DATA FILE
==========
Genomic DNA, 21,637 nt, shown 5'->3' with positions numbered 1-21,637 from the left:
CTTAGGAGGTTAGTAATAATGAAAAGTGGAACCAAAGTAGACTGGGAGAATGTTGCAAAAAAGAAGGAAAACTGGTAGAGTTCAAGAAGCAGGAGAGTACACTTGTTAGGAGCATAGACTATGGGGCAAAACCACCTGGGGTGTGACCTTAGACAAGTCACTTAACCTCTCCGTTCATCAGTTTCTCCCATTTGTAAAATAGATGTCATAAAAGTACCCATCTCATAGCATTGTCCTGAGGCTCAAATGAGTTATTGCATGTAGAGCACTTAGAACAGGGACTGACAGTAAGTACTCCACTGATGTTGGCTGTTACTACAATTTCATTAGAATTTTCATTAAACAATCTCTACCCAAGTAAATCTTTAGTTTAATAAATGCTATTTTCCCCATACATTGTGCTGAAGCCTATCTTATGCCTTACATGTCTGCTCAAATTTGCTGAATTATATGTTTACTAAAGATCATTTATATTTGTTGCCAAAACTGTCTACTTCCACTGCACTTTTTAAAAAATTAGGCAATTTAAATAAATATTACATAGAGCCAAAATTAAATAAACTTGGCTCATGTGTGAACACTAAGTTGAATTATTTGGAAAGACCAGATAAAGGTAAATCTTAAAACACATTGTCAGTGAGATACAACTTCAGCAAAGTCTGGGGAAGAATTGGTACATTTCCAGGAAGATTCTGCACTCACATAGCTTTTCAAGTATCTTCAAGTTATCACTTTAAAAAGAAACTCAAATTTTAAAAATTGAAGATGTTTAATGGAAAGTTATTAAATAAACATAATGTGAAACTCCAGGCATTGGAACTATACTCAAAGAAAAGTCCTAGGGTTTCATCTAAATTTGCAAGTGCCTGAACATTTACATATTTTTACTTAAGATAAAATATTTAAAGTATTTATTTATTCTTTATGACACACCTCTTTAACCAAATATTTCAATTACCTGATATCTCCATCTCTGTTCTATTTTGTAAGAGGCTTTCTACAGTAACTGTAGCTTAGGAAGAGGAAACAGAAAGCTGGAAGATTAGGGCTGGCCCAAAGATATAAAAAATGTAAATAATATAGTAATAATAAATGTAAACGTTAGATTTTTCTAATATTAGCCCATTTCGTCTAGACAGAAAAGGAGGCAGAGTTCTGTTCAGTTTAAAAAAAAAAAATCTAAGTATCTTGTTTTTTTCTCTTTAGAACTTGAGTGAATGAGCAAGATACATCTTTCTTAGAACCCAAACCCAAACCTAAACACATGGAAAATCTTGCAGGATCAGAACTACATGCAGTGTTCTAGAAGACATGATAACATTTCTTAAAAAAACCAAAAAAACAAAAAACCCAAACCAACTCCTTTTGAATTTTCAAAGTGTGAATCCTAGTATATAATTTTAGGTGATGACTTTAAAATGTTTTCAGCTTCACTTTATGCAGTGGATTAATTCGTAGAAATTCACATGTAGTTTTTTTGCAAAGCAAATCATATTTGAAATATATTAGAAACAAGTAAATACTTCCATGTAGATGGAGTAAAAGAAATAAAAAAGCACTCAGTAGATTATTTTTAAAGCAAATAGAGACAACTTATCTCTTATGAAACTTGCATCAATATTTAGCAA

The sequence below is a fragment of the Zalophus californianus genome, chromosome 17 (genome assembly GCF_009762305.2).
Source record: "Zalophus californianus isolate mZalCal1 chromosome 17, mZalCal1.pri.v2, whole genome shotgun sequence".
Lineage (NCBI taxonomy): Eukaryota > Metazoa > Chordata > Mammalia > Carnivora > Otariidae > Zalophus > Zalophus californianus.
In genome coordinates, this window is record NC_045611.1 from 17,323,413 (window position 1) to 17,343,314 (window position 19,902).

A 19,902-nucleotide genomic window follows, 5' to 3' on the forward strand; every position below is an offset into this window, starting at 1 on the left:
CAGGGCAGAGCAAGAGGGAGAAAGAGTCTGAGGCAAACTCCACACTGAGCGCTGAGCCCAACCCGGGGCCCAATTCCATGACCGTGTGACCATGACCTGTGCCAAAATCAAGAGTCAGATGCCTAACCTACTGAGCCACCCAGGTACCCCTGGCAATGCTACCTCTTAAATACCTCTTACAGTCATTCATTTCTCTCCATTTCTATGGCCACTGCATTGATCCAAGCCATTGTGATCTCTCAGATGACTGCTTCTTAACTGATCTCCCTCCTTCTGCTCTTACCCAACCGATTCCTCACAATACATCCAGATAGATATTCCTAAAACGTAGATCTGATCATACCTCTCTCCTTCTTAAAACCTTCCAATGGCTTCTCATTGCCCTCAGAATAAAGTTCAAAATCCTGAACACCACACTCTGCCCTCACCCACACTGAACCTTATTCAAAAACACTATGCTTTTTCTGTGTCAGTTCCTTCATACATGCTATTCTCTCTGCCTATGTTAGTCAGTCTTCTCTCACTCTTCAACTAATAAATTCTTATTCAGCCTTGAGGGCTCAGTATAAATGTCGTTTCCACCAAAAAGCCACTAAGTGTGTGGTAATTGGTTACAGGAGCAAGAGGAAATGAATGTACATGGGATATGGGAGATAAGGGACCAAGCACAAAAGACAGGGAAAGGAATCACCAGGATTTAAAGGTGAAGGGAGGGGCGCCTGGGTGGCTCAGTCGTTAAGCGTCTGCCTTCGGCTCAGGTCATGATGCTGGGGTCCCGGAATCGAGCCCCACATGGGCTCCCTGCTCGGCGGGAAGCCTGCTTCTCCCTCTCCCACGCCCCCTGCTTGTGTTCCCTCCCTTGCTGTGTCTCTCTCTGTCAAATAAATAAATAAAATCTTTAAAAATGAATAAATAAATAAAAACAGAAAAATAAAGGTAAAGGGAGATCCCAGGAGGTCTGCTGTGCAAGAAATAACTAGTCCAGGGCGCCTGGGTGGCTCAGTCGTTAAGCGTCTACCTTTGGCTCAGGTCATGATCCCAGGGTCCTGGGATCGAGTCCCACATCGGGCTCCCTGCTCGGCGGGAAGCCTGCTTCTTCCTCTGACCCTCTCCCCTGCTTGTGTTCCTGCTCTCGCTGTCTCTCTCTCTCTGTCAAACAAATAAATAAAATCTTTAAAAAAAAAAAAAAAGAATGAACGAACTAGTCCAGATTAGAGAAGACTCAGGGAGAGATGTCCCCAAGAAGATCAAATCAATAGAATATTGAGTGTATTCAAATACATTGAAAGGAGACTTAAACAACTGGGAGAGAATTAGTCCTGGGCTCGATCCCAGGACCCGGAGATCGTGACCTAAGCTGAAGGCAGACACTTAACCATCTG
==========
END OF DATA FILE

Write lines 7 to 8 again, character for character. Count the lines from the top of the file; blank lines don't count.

A 19,902-nucleotide genomic window follows, 5' to 3' on the forward strand; every position below is an offset into this window, starting at 1 on the left:
CAGGGCAGAGCAAGAGGGAGAAAGAGTCTGAGGCAAACTCCACACTGAGCGCTGAGCCCAACCCGGGGCCCAATTCCATGACCGTGTGACCATGACCTGTGCCAAAATCAAGAGTCAGATGCCTAACCTACTGAGCCACCCAGGTACCCCTGGCAATGCTACCTCTTAAATACCTCTTACAGTCATTCATTTCTCTCCATTTCTATGGCCACTGCATTGATCCAAGCCATTGTGATCTCTCAGATGACTGCTTCTTAACTGATCTCCCTCCTTCTGCTCTTACCCAACCGATTCCTCACAATACATCCAGATAGATATTCCTAAAACGTAGATCTGATCATACCTCTCTCCTTCTTAAAACCTTCCAATGGCTTCTCATTGCCCTCAGAATAAAGTTCAAAATCCTGAACACCACACTCTGCCCTCACCCACACTGAACCTTATTCAAAAACACTATGCTTTTTCTGTGTCAGTTCCTTCATACATGCTATTCTCTCTGCCTATGTTAGTCAGTCTTCTCTCACTCTTCAACTAATAAATTCTTATTCAGCCTTGAGGGCTCAGTATAAATGTCGTTTCCACCAAAAAGCCACTAAGTGTGTGGTAATTGGTTACAGGAGCAAGAGGAAATGAATGTACATGGGATATGGGAGATAAGGGACCAAGCACAAAAGACAGGGAAAGGAATCACCAGGATTTAAAGGTGAAGGGAGGGGCGCCTGGGTGGCTCAGTCGTTAAGCGTCTGCCTTCGGCTCAGGTCATGATGCTGGGGTCCCGGAATCGAGCCCCACATGGGCTCCCTGCTCGGCGGGAAGCCTGCTTCTCCCTCTCCCACGCCCCCTGCTTGTGTTCCCTCCCTTGCTGTGTCTCTCTCTGTCAAATAAATAAATAAAATCTTTAAAAATGAATAAATAAATAAAAACAGAAAAATAAAGGTAAAGGGAGATCCCAGGAGGTCTGCTGTGCAAGAAATAACTAGTCCAGGGCGCCTGGGTGGCTCAGTCGTTAAGCGTCTACCTTTGGCTCAGGTCATGATCCCAGGGTCCTGGGATCGAGTCCCACATCGGGCTCCCTGCTCGGCGGGAAGCCTGCTTCTTCCTCTGACCCTCTCCCCTGCTTGTGTTCCTGCTCTCGCTGTCTCTCTCTCTCTGTCAAACAAATAAATAAAATCTTTAAAAAAAAAAAAAAAGAATGAACGAACTAGTCCAGATTAGAGAAGACTCAGGGAGAGATGTCCCCAAGAAGATCAAATCAATAGAATATTGAGTGTATTCAAATACATTGAAAGGAGACTTAAACAACTGGGAGAGAATTAGTCCTGGGCTCGATCCCAGGACCCGGAGATCGTGACCTAAGCTGAAGGCAGACACTTAACCATCTG